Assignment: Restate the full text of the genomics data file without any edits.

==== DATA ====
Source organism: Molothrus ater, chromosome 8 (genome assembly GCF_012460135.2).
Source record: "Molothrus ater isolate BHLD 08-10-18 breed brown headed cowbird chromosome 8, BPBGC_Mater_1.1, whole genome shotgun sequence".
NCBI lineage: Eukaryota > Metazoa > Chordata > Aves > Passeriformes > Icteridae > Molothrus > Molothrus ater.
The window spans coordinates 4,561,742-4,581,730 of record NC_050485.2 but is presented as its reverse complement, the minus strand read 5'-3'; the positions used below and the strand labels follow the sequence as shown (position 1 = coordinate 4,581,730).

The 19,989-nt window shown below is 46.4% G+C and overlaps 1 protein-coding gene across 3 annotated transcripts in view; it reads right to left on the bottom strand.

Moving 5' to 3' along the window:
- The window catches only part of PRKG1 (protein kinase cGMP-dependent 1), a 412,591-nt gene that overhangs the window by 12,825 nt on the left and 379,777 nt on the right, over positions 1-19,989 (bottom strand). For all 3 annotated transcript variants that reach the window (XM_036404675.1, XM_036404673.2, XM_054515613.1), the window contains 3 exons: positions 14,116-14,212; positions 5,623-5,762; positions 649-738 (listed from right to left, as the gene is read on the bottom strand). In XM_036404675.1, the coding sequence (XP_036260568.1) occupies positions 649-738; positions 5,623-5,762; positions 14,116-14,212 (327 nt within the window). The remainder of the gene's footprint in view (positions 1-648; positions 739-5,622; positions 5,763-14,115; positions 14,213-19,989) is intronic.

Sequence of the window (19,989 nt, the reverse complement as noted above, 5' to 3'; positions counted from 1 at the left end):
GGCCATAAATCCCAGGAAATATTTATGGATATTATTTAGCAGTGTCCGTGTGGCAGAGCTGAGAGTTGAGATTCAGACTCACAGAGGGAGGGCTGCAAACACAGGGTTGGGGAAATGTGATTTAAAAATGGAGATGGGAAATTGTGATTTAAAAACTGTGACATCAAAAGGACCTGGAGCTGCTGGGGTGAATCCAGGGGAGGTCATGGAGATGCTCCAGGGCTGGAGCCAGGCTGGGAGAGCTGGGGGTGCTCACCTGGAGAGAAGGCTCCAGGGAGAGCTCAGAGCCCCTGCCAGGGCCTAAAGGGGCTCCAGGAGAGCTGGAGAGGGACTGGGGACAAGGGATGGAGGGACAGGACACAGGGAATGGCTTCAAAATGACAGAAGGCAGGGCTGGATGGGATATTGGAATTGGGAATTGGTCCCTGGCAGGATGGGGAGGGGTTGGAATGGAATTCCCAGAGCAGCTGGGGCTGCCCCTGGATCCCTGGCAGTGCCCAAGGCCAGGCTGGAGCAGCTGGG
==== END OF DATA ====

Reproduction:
Source organism: Molothrus ater, chromosome 8 (genome assembly GCF_012460135.2).
Source record: "Molothrus ater isolate BHLD 08-10-18 breed brown headed cowbird chromosome 8, BPBGC_Mater_1.1, whole genome shotgun sequence".
NCBI lineage: Eukaryota > Metazoa > Chordata > Aves > Passeriformes > Icteridae > Molothrus > Molothrus ater.
The window spans coordinates 4,561,742-4,581,730 of record NC_050485.2 but is presented as its reverse complement, the minus strand read 5'-3'; the positions used below and the strand labels follow the sequence as shown (position 1 = coordinate 4,581,730).

The 19,989-nt window shown below is 46.4% G+C and overlaps 1 protein-coding gene across 3 annotated transcripts in view; it reads right to left on the bottom strand.

Moving 5' to 3' along the window:
- The window catches only part of PRKG1 (protein kinase cGMP-dependent 1), a 412,591-nt gene that overhangs the window by 12,825 nt on the left and 379,777 nt on the right, over positions 1-19,989 (bottom strand). For all 3 annotated transcript variants that reach the window (XM_036404675.1, XM_036404673.2, XM_054515613.1), the window contains 3 exons: positions 14,116-14,212; positions 5,623-5,762; positions 649-738 (listed from right to left, as the gene is read on the bottom strand). In XM_036404675.1, the coding sequence (XP_036260568.1) occupies positions 649-738; positions 5,623-5,762; positions 14,116-14,212 (327 nt within the window). The remainder of the gene's footprint in view (positions 1-648; positions 739-5,622; positions 5,763-14,115; positions 14,213-19,989) is intronic.

Sequence of the window (19,989 nt, the reverse complement as noted above, 5' to 3'; positions counted from 1 at the left end):
GGCCATAAATCCCAGGAAATATTTATGGATATTATTTAGCAGTGTCCGTGTGGCAGAGCTGAGAGTTGAGATTCAGACTCACAGAGGGAGGGCTGCAAACACAGGGTTGGGGAAATGTGATTTAAAAATGGAGATGGGAAATTGTGATTTAAAAACTGTGACATCAAAAGGACCTGGAGCTGCTGGGGTGAATCCAGGGGAGGTCATGGAGATGCTCCAGGGCTGGAGCCAGGCTGGGAGAGCTGGGGGTGCTCACCTGGAGAGAAGGCTCCAGGGAGAGCTCAGAGCCCCTGCCAGGGCCTAAAGGGGCTCCAGGAGAGCTGGAGAGGGACTGGGGACAAGGGATGGAGGGACAGGACACAGGGAATGGCTTCAAAATGACAGAAGGCAGGGCTGGATGGGATATTGGAATTGGGAATTGGTCCCTGGCAGGATGGGGAGGGGTTGGAATGGAATTCCCAGAGCAGCTGGGGCTGCCCCTGGATCCCTGGCAGTGCCCAAGGCCAGGCTGGAGCAGCTGGG